Welcome back, Pilotwings. After 15 years in the wilderness, the game that helped launch both the SNES and the N64 returns, and on a unique new machine where its status as a kind of playable, explorable tech demo will surely be most appreciated.
Sadly, we've got to begin on a rather negative point, because in last month's preview we said we'd be 'gutted' if there was nothing but plain old Wuhu Island in the game.
Well, guess what... Pilotwings Resort really does have just the one location. Having already featured as the backdrop for three games, we know Wuhu Island off by heart.
We've flown down the same volcano, collected the same information points and seen all the same cave systems in Wii Sports Resort, and such familiarity really diminishes the impact of Pilotwings.
Shigeru Miyamoto's assertion that Wuhu Island is a 'character' in its own right simply doesn't wash with us. You can't build a single level and have it serve as the setting for multiple subsequent games, especially when the level is as small as this.
The flying minigame in Wii Sports Resort covered all the exploration we ever wanted to do on Wuhu. Consequently there's nothing new to see in Pilotwings, at least not in Free Flight mode.
There are no weather effects, and no signs of life on the ground other than a few parked cars. Pilotwings 64 had icy cliffs, vast plains, cities, mountain ranges, rather blurry rainforests and so on, all spread over multiple islands. By comparison, Pilotwings Resort is tiny.
On the plus side, the quality of the missions is, with just one exception (curse you, Balloon Buster), uniformly excellent. The addition of speed gates, which you can only break through if you're going fast enough, forces you to do the kind of risky manoeuvres you'd rarely be asked to perform in Pilotwings 64.
Another type of gate makes bonus tokens appear, parachuting out of the sky or rising on balloons, again encouraging you to try something different for a maximum score.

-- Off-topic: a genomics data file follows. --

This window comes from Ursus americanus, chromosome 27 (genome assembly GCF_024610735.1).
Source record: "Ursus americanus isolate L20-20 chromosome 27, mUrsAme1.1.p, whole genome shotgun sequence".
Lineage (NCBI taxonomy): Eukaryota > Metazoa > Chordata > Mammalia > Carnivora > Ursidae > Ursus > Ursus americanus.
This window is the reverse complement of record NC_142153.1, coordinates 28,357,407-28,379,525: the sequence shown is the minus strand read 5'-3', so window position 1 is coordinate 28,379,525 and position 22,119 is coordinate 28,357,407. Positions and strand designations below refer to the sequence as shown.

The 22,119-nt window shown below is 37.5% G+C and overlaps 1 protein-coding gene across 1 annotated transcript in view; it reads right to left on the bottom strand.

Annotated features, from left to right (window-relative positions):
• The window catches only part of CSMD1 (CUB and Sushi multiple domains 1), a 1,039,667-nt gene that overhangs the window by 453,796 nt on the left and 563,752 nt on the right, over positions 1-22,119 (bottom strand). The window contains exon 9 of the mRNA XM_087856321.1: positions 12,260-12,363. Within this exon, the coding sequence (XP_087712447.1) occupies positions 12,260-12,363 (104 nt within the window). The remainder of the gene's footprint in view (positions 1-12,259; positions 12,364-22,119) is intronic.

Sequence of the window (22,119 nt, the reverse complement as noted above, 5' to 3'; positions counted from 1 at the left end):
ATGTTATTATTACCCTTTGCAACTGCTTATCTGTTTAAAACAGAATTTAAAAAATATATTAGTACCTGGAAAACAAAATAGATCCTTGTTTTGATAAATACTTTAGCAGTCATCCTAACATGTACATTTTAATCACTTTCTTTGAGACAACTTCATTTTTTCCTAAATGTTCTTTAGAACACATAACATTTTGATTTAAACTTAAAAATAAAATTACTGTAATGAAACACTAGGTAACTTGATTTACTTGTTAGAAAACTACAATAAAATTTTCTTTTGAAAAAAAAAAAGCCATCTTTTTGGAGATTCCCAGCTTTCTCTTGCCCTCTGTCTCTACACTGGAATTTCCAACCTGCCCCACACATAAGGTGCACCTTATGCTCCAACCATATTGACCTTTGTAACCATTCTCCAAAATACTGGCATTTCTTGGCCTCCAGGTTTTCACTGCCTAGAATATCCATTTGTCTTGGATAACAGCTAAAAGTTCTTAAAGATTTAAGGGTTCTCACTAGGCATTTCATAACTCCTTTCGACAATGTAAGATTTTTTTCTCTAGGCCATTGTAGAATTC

And if you do achieve a perfect rating, the game's bizarre entreaty to try again for an 'even higher' score next time, which we initially assumed to be a mistake, is absolutely correct - you can be better than perfect by completing missions faster and more efficiently.
All of this makes it a nice high-score challenge, as there's no upper limit. As soon as you've maxed out a mission, try it again to see if you can add a few points on top. You still have to fulfil all the criteria for a perfect run before the game will start accounting for any extra skills you've shown.
Annoyingly, though, your scores are kept for your own personal leaderboard, and won't pop up on any of the other three profiles you can store on the cart.
There are three basic types of aircraft to try out - hang glider, aeroplane and rocket belt - and each has a special variant used in Free Flight mode as well as a few of the missions. For the rocket belt, it's just a faster, more powerful version. The slow propeller plane has a jet version, which is particularly exciting in first-person camera mode (sadly not available in the other types of vehicle), and the hang glider is partnered by a pedal-powered contraption that maintains its altitude as long as you keep tapping the A button.
The planes are equipped with cannons, used for shooting at targets in some of the missions, while the gliders have a camera which, when available, can be used to save pics onto the SD card.
There's no special rocket belt function, as any spare buttons are used to shift the viewpoint above and below your character - essential for locating the next ring you're supposed to fly through.